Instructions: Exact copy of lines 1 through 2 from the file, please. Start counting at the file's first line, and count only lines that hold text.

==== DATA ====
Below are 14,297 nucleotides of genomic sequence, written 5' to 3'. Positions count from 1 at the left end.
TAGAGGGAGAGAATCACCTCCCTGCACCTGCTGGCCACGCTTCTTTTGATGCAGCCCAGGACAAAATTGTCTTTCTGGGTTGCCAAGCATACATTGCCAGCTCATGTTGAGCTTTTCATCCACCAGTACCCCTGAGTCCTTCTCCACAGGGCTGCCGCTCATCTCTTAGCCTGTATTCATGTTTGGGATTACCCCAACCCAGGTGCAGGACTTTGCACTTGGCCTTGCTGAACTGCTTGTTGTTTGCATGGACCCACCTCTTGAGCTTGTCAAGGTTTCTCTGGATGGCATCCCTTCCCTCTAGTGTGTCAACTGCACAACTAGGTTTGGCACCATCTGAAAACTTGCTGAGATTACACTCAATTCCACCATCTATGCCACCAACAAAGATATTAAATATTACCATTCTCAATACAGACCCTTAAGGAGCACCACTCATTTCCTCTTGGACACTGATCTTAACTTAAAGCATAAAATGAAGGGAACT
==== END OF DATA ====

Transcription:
Below are 14,297 nucleotides of genomic sequence, written 5' to 3'. Positions count from 1 at the left end.
TAGAGGGAGAGAATCACCTCCCTGCACCTGCTGGCCACGCTTCTTTTGATGCAGCCCAGGACAAAATTGTCTTTCTGGGTTGCCAAGCATACATTGCCAGCTCATGTTGAGCTTTTCATCCACCAGTACCCCTGAGTCCTTCTCCACAGGGCTGCCGCTCATCTCTTAGCCTGTATTCATGTTTGGGATTACCCCAACCCAGGTGCAGGACTTTGCACTTGGCCTTGCTGAACTGCTTGTTGTTTGCATGGACCCACCTCTTGAGCTTGTCAAGGTTTCTCTGGATGGCATCCCTTCCCTCTAGTGTGTCAACTGCACAACTAGGTTTGGCACCATCTGAAAACTTGCTGAGATTACACTCAATTCCACCATCTATGCCACCAACAAAGATATTAAATATTACCATTCTCAATACAGACCCTTAAGGAGCACCACTCATTTCCTCTTGGACACTGATCTTAACTTAAAGCATAAAATGAAGGGAACT